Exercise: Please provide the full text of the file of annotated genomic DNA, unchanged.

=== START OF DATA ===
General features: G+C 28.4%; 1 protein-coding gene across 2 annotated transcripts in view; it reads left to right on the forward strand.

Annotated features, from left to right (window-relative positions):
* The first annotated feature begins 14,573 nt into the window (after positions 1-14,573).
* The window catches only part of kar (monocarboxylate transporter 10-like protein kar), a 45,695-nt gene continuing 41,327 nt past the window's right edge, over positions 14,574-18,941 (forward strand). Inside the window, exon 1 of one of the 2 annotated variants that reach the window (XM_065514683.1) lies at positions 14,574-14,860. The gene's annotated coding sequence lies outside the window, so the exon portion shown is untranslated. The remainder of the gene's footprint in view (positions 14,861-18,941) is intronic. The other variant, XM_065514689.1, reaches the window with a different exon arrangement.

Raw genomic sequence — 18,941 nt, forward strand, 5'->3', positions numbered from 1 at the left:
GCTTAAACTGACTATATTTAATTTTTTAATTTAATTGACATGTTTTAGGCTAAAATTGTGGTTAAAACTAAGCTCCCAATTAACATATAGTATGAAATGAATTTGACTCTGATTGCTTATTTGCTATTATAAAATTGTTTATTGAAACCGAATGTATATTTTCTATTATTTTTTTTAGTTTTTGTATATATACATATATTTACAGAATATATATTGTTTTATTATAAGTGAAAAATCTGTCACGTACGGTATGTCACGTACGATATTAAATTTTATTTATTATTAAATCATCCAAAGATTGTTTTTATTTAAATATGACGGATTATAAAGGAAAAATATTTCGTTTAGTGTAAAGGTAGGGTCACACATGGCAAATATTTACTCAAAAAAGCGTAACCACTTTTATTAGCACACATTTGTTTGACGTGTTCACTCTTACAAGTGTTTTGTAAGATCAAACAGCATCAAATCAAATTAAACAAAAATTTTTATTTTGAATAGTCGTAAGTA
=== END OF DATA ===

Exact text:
General features: G+C 28.4%; 1 protein-coding gene across 2 annotated transcripts in view; it reads left to right on the forward strand.

Annotated features, from left to right (window-relative positions):
* The first annotated feature begins 14,573 nt into the window (after positions 1-14,573).
* The window catches only part of kar (monocarboxylate transporter 10-like protein kar), a 45,695-nt gene continuing 41,327 nt past the window's right edge, over positions 14,574-18,941 (forward strand). Inside the window, exon 1 of one of the 2 annotated variants that reach the window (XM_065514683.1) lies at positions 14,574-14,860. The gene's annotated coding sequence lies outside the window, so the exon portion shown is untranslated. The remainder of the gene's footprint in view (positions 14,861-18,941) is intronic. The other variant, XM_065514689.1, reaches the window with a different exon arrangement.

Raw genomic sequence — 18,941 nt, forward strand, 5'->3', positions numbered from 1 at the left:
GCTTAAACTGACTATATTTAATTTTTTAATTTAATTGACATGTTTTAGGCTAAAATTGTGGTTAAAACTAAGCTCCCAATTAACATATAGTATGAAATGAATTTGACTCTGATTGCTTATTTGCTATTATAAAATTGTTTATTGAAACCGAATGTATATTTTCTATTATTTTTTTTAGTTTTTGTATATATACATATATTTACAGAATATATATTGTTTTATTATAAGTGAAAAATCTGTCACGTACGGTATGTCACGTACGATATTAAATTTTATTTATTATTAAATCATCCAAAGATTGTTTTTATTTAAATATGACGGATTATAAAGGAAAAATATTTCGTTTAGTGTAAAGGTAGGGTCACACATGGCAAATATTTACTCAAAAAAGCGTAACCACTTTTATTAGCACACATTTGTTTGACGTGTTCACTCTTACAAGTGTTTTGTAAGATCAAACAGCATCAAATCAAATTAAACAAAAATTTTTATTTTGAATAGTCGTAAGTA